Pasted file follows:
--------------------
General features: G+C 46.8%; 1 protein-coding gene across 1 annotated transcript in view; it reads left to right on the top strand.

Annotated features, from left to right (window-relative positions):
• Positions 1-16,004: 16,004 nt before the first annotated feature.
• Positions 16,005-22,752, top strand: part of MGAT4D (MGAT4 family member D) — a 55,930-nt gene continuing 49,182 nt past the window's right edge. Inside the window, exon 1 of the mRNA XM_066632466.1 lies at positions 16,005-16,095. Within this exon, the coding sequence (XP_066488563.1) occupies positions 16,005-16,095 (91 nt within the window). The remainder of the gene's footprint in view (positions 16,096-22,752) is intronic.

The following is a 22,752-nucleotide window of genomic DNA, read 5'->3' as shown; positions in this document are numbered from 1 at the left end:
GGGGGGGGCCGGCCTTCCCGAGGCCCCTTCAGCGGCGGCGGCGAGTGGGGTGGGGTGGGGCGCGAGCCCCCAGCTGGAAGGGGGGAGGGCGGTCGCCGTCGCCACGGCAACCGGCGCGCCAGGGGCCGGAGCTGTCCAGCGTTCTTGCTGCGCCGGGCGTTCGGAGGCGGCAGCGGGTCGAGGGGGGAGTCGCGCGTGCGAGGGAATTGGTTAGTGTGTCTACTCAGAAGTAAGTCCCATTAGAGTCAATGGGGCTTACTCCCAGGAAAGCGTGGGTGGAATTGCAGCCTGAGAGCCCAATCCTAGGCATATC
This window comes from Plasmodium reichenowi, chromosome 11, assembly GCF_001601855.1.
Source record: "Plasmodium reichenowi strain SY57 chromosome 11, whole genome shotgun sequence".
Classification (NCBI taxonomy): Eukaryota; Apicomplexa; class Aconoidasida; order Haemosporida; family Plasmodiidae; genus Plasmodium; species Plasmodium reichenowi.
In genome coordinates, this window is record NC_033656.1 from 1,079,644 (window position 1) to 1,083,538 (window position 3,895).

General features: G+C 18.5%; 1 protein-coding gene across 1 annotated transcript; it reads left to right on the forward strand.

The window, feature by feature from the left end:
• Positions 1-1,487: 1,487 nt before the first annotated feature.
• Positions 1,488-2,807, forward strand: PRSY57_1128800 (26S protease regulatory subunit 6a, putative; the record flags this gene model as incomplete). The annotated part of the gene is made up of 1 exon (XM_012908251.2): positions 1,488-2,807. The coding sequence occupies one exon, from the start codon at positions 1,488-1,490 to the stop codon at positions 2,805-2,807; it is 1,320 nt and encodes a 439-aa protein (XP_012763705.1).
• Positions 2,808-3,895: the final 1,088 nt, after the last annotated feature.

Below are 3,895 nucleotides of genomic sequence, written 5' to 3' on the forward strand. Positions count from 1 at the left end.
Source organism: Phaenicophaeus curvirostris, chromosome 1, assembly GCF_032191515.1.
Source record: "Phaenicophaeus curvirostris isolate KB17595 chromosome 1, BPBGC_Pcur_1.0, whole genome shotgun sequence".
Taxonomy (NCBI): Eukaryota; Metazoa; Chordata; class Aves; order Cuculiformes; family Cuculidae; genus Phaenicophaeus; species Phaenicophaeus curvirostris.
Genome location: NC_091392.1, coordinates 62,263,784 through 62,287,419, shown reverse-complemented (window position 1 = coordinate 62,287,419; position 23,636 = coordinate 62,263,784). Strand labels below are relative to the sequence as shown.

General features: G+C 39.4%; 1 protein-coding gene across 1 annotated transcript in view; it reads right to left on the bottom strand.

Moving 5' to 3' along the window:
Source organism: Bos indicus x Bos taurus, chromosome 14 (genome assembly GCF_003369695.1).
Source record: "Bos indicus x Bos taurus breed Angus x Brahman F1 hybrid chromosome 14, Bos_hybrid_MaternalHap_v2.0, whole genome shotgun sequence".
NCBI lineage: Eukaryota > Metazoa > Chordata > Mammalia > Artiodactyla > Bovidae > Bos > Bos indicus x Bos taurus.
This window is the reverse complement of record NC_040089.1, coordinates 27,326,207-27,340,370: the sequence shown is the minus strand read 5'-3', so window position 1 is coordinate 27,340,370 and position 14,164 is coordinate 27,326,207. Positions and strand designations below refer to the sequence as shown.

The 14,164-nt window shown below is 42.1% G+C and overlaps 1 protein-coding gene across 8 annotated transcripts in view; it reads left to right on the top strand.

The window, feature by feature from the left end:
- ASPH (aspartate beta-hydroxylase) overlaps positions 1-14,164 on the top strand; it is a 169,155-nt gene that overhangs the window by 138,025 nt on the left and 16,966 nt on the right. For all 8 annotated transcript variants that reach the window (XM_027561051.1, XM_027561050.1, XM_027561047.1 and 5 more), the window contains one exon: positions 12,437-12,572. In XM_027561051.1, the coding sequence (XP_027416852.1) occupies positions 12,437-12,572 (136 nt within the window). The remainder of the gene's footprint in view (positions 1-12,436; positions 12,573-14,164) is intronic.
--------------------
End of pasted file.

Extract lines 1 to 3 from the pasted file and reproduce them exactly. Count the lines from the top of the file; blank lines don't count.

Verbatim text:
General features: G+C 46.8%; 1 protein-coding gene across 1 annotated transcript in view; it reads left to right on the top strand.

Annotated features, from left to right (window-relative positions):
• Positions 1-16,004: 16,004 nt before the first annotated feature.